Saturday, November 3, 2018 at 7:30 PM
Northwest Hills United Methodist Church, 7050 Village Center Dr
Box Office opens at 6:30 pm; doors open at 7:00 pm
Advance Single Tickets and Discount Packages: $25.50 – $45
Door tickets: $30 (GA), $45 (Premium), $12 (Student Rush — must show ID)
Scherzo in C Minor, Op. 42, No. 2 | Pyotr Tchaikovsky (1840–1893)
Piano Concerto No. 13 in C Major, K. 415 | W. A. Mozart (1756-1791)
- Rondeau. Allegro
String Quartet No. 8 in C Minor, Op. 110 (arranged for string orchestra) | Dmitri Shostakovich (1906–1975)
- Allegro molto
Contrapunctus No. 1 from The Art of Fugue | J. S. Bach (1685-1750)
Souvenir de Florence, Op. 70 | Pyotr Tchaikovsky (1840–1893)
- Allegro con spirito
- Adagio cantabile e con moto
- Allegretto moderato
- Allegro vivace
RUSSIAN STRING ORCHESTRA
(Formerly: Chamber Orchestra Kremlin)
Misha Rachlevsky, Music Director
Michelle Schumann, piano
Russian String Orchestra
Founded in 1991, the orchestra (formerly Chamber Orchestra Kremlin), comprised of some of Russia’s finest young string players, has carved a niche for itself under the creative baton of its founder and music director Misha Rachlevsky. Whether it is the highly-acclaimed CDs or its mesmerizing concerts, the Russian String Orchestra’s warmth and high energy create addictive performances that stay with listeners long after the last note has been played.
The signature quality of the orchestra is the depth and variety of its repertoire—over 1000 compositions from early baroque to works written on commission from the orchestra by composers from Russia, Europe and the USA. The orchestra prides itself in offering interesting and often unique programs, not only for its home audience, but on tour as well; about half of its nearly 2,000 concerts have taken place on tours in 25 countries in North and South America, Europe, and the Far East. The orchestra’s discography of over 30 CDs has received widespread international acclaim, including the Diapason d’Or award in France, Critics Choice in London’s Gramophone, and Critics Choice in The New York Times.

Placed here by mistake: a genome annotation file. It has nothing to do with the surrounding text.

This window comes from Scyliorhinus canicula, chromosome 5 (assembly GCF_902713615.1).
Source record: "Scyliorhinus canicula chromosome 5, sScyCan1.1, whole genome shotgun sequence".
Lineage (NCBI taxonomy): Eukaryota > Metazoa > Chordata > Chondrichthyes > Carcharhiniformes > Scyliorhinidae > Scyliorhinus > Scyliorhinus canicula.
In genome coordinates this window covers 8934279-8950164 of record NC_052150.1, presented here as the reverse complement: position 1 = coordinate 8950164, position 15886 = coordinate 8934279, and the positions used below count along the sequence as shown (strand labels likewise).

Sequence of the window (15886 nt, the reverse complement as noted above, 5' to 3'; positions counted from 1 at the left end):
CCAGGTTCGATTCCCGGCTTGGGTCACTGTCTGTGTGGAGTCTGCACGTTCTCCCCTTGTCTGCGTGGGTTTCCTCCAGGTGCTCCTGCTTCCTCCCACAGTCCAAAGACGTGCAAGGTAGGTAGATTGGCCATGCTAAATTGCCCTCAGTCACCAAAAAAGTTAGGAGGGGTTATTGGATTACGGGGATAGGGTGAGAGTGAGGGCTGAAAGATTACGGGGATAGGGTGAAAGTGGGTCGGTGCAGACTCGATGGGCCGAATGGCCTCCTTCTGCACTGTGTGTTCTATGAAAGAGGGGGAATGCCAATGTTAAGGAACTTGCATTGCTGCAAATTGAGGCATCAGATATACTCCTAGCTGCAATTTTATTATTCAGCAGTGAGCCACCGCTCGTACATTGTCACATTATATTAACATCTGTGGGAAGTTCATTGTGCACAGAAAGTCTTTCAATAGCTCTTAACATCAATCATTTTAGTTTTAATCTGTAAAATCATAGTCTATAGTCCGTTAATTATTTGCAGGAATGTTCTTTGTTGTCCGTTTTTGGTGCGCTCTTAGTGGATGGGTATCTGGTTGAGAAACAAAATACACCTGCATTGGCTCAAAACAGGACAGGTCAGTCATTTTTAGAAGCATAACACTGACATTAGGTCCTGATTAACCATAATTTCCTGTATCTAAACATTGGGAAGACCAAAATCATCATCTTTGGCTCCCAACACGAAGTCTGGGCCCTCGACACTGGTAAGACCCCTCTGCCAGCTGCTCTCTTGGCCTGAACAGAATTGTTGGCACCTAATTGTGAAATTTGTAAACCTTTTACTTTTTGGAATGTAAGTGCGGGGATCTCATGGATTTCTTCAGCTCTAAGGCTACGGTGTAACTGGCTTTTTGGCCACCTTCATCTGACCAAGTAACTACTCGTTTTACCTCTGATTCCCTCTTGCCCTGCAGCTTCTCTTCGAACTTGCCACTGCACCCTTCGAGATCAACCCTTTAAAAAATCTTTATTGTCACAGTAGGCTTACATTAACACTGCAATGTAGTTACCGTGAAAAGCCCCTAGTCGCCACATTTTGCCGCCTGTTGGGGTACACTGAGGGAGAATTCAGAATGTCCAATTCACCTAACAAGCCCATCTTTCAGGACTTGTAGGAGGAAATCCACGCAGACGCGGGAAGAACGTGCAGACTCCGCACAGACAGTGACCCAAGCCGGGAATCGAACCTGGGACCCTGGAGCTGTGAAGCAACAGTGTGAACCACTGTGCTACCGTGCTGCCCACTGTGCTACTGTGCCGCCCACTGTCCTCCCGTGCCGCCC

Student Ensemble Pre-Performance:
Come early to hear music performed by our Young Artists Academy String Trio. The trio will perform a variety of repertoire while you wait for the concert to begin.
Karly Shi, violin
Jasper Sewell, viola
Julian Casas, cello
By Misha Rachlevsky
Shostakovich – Chamber Symphony, Op. 110 bis
Shostakovich’s Chamber Symphony, Op. 110 bis, holds the honors of being one of the most frequently performed works in its original version, as String Quartet No. 8, and in Barshai’s arrangement for string orchestra, approved by Shostakovich.
Written in Dresden, in just three days in October of 1960, this quartet bears a dedication “In memory of victims of fascism and war.” While the character of the composition well lends itself to this dedication, even without knowing Shostakovich’s privately made statements (his daughter, Galina, recounted that after completing the quartet Shostakovich said: “I dedicated this work to myself,” and the same is found in the recently published letter to his friend, Isaak Glikman), it is very clear from the music itself that this work is autobiographical. Thematic material of all five movements is based on Shostakovich’s monogram — musical signature DSCH (D, E flat, C, B in German notation), and there are numerous quotations from his symphonies, and other works.
This composition is a testimony to Shostakovich’s incredible ability in just a few bars to create a complete emotional world. The opening movement is full of anticipation of tragedy, yet with moments of relief and hope. Then comes the brutal force and agony of the second movement, and the waltz-like third movement, full of typical Shostakovich bitter-sweetness. The fourth movement is introduced by a repetitive three-chord phrase, in which some hear gun shots, and others, including myself, the notorious KGB knocks on the door, followed by a quote from the revolutionary song “Tormented by Hard Bondage” and
the emotional culmination – an aria from his opera Katerina Izmailova. The fifth movement returns the material of the opening movement, but this time there is no more hope, just total acceptance of the tragic fate.